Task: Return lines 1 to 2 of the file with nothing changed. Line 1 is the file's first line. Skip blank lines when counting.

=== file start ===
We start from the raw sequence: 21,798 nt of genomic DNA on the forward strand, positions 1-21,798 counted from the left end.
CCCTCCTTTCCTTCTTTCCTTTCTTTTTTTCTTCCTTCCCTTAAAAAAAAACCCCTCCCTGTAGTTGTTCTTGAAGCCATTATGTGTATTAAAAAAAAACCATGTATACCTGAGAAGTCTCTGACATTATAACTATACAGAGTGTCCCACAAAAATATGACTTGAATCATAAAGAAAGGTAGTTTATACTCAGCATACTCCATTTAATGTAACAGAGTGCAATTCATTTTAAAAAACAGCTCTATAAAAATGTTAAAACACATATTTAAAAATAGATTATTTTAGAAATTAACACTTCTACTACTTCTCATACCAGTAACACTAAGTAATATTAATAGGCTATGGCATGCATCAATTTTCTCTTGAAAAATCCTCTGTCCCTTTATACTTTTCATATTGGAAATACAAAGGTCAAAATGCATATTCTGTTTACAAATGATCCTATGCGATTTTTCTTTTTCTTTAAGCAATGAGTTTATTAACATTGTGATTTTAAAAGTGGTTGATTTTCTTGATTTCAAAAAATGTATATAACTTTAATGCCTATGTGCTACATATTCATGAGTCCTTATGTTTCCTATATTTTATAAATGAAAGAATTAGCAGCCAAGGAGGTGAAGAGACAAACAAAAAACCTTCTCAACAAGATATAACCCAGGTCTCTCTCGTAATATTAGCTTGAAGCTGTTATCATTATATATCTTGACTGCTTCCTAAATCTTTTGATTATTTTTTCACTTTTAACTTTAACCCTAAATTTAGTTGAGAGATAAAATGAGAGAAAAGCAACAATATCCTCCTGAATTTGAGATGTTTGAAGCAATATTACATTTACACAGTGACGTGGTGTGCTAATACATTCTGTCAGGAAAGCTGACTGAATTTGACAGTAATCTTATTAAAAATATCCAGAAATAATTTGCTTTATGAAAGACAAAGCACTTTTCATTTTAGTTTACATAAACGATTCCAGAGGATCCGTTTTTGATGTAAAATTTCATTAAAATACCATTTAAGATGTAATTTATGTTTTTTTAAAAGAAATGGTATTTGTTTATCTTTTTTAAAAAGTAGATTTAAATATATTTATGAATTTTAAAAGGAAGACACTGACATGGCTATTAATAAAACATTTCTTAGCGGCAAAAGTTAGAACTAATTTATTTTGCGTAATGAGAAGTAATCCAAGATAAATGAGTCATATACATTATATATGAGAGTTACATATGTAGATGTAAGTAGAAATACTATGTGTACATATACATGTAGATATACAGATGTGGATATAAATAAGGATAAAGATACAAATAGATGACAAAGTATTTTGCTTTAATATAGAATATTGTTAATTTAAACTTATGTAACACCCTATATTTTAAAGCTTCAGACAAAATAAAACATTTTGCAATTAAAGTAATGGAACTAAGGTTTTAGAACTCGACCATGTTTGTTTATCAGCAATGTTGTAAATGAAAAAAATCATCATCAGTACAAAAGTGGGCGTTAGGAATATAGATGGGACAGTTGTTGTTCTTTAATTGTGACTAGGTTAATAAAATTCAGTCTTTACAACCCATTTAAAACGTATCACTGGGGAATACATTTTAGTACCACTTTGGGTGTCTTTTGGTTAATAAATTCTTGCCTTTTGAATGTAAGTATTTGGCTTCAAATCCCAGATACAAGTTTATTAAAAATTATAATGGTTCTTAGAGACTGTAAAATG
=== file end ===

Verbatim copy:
We start from the raw sequence: 21,798 nt of genomic DNA on the forward strand, positions 1-21,798 counted from the left end.
CCCTCCTTTCCTTCTTTCCTTTCTTTTTTTCTTCCTTCCCTTAAAAAAAAACCCCTCCCTGTAGTTGTTCTTGAAGCCATTATGTGTATTAAAAAAAAACCATGTATACCTGAGAAGTCTCTGACATTATAACTATACAGAGTGTCCCACAAAAATATGACTTGAATCATAAAGAAAGGTAGTTTATACTCAGCATACTCCATTTAATGTAACAGAGTGCAATTCATTTTAAAAAACAGCTCTATAAAAATGTTAAAACACATATTTAAAAATAGATTATTTTAGAAATTAACACTTCTACTACTTCTCATACCAGTAACACTAAGTAATATTAATAGGCTATGGCATGCATCAATTTTCTCTTGAAAAATCCTCTGTCCCTTTATACTTTTCATATTGGAAATACAAAGGTCAAAATGCATATTCTGTTTACAAATGATCCTATGCGATTTTTCTTTTTCTTTAAGCAATGAGTTTATTAACATTGTGATTTTAAAAGTGGTTGATTTTCTTGATTTCAAAAAATGTATATAACTTTAATGCCTATGTGCTACATATTCATGAGTCCTTATGTTTCCTATATTTTATAAATGAAAGAATTAGCAGCCAAGGAGGTGAAGAGACAAACAAAAAACCTTCTCAACAAGATATAACCCAGGTCTCTCTCGTAATATTAGCTTGAAGCTGTTATCATTATATATCTTGACTGCTTCCTAAATCTTTTGATTATTTTTTCACTTTTAACTTTAACCCTAAATTTAGTTGAGAGATAAAATGAGAGAAAAGCAACAATATCCTCCTGAATTTGAGATGTTTGAAGCAATATTACATTTACACAGTGACGTGGTGTGCTAATACATTCTGTCAGGAAAGCTGACTGAATTTGACAGTAATCTTATTAAAAATATCCAGAAATAATTTGCTTTATGAAAGACAAAGCACTTTTCATTTTAGTTTACATAAACGATTCCAGAGGATCCGTTTTTGATGTAAAATTTCATTAAAATACCATTTAAGATGTAATTTATGTTTTTTTAAAAGAAATGGTATTTGTTTATCTTTTTTAAAAAGTAGATTTAAATATATTTATGAATTTTAAAAGGAAGACACTGACATGGCTATTAATAAAACATTTCTTAGCGGCAAAAGTTAGAACTAATTTATTTTGCGTAATGAGAAGTAATCCAAGATAAATGAGTCATATACATTATATATGAGAGTTACATATGTAGATGTAAGTAGAAATACTATGTGTACATATACATGTAGATATACAGATGTGGATATAAATAAGGATAAAGATACAAATAGATGACAAAGTATTTTGCTTTAATATAGAATATTGTTAATTTAAACTTATGTAACACCCTATATTTTAAAGCTTCAGACAAAATAAAACATTTTGCAATTAAAGTAATGGAACTAAGGTTTTAGAACTCGACCATGTTTGTTTATCAGCAATGTTGTAAATGAAAAAAATCATCATCAGTACAAAAGTGGGCGTTAGGAATATAGATGGGACAGTTGTTGTTCTTTAATTGTGACTAGGTTAATAAAATTCAGTCTTTACAACCCATTTAAAACGTATCACTGGGGAATACATTTTAGTACCACTTTGGGTGTCTTTTGGTTAATAAATTCTTGCCTTTTGAATGTAAGTATTTGGCTTCAAATCCCAGATACAAGTTTATTAAAAATTATAATGGTTCTTAGAGACTGTAAAATG